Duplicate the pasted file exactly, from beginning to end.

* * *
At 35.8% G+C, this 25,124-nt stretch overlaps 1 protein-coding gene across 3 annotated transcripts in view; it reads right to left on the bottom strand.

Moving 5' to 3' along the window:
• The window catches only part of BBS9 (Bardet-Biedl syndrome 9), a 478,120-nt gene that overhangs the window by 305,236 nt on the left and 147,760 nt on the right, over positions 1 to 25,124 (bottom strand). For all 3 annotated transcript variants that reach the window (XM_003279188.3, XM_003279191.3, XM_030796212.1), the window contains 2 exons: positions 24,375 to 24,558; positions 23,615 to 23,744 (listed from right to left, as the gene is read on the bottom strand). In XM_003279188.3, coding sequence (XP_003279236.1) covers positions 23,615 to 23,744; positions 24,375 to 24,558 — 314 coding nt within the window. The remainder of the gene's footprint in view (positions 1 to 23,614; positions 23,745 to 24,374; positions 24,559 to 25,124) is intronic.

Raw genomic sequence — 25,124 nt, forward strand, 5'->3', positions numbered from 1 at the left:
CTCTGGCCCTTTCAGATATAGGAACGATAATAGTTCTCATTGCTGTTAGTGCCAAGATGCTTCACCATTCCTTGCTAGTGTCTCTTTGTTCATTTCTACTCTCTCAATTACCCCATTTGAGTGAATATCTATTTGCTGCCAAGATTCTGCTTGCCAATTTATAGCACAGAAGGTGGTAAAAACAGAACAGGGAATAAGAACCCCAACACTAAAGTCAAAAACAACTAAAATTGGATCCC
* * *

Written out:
At 35.8% G+C, this 25,124-nt stretch overlaps 1 protein-coding gene across 3 annotated transcripts in view; it reads right to left on the bottom strand.

Moving 5' to 3' along the window:
• The window catches only part of BBS9 (Bardet-Biedl syndrome 9), a 478,120-nt gene that overhangs the window by 305,236 nt on the left and 147,760 nt on the right, over positions 1 to 25,124 (bottom strand). For all 3 annotated transcript variants that reach the window (XM_003279188.3, XM_003279191.3, XM_030796212.1), the window contains 2 exons: positions 24,375 to 24,558; positions 23,615 to 23,744 (listed from right to left, as the gene is read on the bottom strand). In XM_003279188.3, coding sequence (XP_003279236.1) covers positions 23,615 to 23,744; positions 24,375 to 24,558 — 314 coding nt within the window. The remainder of the gene's footprint in view (positions 1 to 23,614; positions 23,745 to 24,374; positions 24,559 to 25,124) is intronic.

Raw genomic sequence — 25,124 nt, forward strand, 5'->3', positions numbered from 1 at the left:
CTCTGGCCCTTTCAGATATAGGAACGATAATAGTTCTCATTGCTGTTAGTGCCAAGATGCTTCACCATTCCTTGCTAGTGTCTCTTTGTTCATTTCTACTCTCTCAATTACCCCATTTGAGTGAATATCTATTTGCTGCCAAGATTCTGCTTGCCAATTTATAGCACAGAAGGTGGTAAAAACAGAACAGGGAATAAGAACCCCAACACTAAAGTCAAAAACAACTAAAATTGGATCCC